21.07.2020 (www.theborneopost.com) - KUCHING: Analysts predict that the current crude palm oil (CPO) price may not sustain its upward trend into the coming months due to heightened concerns on Covid-19 resurgence, among other reasons.
The research arm of Hong Leong Investment Bank Bhd (HLIB Research) recapped that palm oil inventory eased further, by 6.3 per cent month on month (m-o-m), to 1.9 million tonnes in June 220, due mainly to higher exports.
“The stockpile came in slightly below Bloomberg consensus median estimate of 1.91 million tonnes,” HLIB Research said in its plantation sector update.
According to HLIB Research, exports increased for the fourth consecutive month, by 24.9 per cent m-o-m to 1.71 million tonnes, helped by higher exports to China (up 55.6 per cent), India (up 347.7 per cent), and Pakistan (up 35.5 per cent).
“India has been importing more palm oil from Malaysia since April 2020 (albeit from a low base impact), due to improved business ties between India and Malaysia and its dwindling vegetable oil stockpile, we believe.
“On a cumulative basis, exports fell 16.8 per cent to 7.8 million tonnes in the first half of 2020 (1H20), due mainly to Covid-19 pandemic and trade spat with India, which have in turn resulted in lower exports to China and India, particularly in the first quarter of 2020 (1Q20).
“To note, exports to China and India declined by 53.9 per cent in 1H20.”
On total output, HLIB Research recalled that it increased by 14.2 per cent m-o-m to 1.89 million tonnes in June 2020, boosted mainly by a 24.5 per cent m-o-m increase in Peninsular region’s output (led mainly by Johor, Pahang, Perak and Terengganu states).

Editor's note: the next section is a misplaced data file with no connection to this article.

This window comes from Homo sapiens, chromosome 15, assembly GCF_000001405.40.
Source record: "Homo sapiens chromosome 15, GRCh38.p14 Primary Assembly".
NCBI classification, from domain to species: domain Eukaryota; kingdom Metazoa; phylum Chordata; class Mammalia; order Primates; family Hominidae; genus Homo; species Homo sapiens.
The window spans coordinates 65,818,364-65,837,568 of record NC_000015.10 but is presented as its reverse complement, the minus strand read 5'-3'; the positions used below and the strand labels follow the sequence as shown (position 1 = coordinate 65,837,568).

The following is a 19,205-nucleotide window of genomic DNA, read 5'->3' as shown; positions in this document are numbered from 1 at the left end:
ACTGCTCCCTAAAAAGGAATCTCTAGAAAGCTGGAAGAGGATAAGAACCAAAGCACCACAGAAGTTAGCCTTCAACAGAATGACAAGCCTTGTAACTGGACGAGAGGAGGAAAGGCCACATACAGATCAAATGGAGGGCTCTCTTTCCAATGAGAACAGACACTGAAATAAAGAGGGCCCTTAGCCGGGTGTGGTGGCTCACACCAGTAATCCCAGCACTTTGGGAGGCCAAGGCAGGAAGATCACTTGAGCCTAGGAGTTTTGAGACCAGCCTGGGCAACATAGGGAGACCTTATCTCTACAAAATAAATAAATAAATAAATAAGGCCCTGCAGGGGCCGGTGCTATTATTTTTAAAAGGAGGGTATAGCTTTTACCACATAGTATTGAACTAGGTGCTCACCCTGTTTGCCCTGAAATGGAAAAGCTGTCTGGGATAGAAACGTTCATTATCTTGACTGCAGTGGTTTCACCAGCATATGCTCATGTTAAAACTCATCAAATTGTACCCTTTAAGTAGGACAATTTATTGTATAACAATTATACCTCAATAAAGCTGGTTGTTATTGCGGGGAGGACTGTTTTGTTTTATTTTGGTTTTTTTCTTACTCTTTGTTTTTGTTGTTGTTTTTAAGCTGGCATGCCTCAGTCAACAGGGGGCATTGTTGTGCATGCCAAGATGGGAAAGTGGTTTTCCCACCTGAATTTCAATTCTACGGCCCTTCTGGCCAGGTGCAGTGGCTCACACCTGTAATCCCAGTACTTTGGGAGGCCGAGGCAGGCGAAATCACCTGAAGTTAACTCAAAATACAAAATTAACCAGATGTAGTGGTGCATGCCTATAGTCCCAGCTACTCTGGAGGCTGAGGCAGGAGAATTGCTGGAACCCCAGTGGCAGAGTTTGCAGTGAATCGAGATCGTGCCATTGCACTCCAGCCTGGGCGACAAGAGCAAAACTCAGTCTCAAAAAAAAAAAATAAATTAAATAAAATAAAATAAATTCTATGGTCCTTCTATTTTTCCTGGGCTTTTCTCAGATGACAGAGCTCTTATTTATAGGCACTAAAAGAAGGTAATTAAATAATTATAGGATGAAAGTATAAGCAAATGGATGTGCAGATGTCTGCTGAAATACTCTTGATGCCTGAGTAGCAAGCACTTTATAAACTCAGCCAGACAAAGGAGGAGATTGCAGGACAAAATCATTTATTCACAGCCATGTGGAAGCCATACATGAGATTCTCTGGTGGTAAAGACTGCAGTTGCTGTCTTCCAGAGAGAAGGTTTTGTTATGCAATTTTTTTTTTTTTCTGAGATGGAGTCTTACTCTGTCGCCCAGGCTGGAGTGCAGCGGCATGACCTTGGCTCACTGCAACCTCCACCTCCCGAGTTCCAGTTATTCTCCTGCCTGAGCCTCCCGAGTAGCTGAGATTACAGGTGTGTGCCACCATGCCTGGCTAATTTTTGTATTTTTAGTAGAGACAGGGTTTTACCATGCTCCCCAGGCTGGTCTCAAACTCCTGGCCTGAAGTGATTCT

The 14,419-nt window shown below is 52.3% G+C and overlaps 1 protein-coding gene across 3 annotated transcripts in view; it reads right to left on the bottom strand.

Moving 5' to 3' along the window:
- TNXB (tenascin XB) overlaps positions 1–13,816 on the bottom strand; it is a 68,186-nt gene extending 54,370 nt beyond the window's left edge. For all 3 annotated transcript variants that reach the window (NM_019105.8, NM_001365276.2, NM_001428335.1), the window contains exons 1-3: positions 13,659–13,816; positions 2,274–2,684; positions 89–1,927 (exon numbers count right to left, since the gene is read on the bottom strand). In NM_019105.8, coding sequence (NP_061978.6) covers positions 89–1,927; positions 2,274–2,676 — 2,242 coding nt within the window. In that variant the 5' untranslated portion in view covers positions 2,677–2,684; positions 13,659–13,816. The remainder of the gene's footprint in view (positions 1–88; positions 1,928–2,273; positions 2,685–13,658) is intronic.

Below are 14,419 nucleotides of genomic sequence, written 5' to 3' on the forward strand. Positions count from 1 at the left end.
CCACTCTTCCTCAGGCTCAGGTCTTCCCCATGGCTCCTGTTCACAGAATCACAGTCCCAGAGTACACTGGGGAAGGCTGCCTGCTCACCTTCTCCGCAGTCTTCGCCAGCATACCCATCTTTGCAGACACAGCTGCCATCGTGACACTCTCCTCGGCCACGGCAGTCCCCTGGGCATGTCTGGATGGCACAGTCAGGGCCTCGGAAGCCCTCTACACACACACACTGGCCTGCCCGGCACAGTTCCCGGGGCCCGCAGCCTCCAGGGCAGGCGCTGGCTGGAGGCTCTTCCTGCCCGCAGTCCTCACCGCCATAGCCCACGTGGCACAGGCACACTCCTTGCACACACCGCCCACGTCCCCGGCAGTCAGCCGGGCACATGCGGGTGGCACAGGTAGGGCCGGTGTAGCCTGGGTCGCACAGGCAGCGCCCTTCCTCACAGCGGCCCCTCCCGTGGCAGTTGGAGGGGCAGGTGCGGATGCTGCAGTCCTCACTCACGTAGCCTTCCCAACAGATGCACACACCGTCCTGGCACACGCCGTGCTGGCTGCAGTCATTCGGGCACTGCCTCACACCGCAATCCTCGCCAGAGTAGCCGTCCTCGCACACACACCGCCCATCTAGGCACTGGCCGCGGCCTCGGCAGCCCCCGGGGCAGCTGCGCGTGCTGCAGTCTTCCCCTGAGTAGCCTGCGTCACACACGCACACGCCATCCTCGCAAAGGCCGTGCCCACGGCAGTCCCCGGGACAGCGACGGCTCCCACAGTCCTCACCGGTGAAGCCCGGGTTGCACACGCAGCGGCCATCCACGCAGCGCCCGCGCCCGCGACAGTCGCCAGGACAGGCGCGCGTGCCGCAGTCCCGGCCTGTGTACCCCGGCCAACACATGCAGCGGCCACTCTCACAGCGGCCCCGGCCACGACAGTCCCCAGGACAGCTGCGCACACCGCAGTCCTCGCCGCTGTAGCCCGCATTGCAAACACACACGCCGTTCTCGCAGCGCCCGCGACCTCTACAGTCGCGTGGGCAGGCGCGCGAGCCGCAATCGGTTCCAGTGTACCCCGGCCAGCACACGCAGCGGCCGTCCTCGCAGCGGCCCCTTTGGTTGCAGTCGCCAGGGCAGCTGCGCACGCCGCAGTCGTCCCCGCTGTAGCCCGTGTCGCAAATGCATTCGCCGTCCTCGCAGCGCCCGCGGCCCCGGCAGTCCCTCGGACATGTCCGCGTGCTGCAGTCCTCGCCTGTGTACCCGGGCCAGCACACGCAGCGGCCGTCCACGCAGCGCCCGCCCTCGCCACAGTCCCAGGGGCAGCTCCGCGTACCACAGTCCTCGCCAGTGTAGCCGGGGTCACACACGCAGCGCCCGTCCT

According to the research arm, on a cumulative basis, total output declined by 7.5 per cent to 9.05 million tonnes in 1H20, dragged by weak output in 1Q20 (as a result of lagged impact arising from dry weather experienced in early-2019 and cutback in fertilisers earlier).
“Despite the recent optimism, we maintain our average CPO price projections of RM2,350 to RM2,400 per metric tonne in 2020-2021, as current CPO price may not sustain into the next few months.”
HLIB Research explained that this was due to heightened concerns on Covid-19 resurgence, demand recovery from China may not be as strong as pre Covid-19’s level on the back of the gradual recovery in China’s hog production, narrower price gap between CPO and soy oil, and feasibility of discretionary biodiesel blending remains inexistent.
All in all, HLIB Research kept its ‘neutral’ stance on the sector unchanged, as the research arm believed recent positive news flows have already been reflected in its assumptions.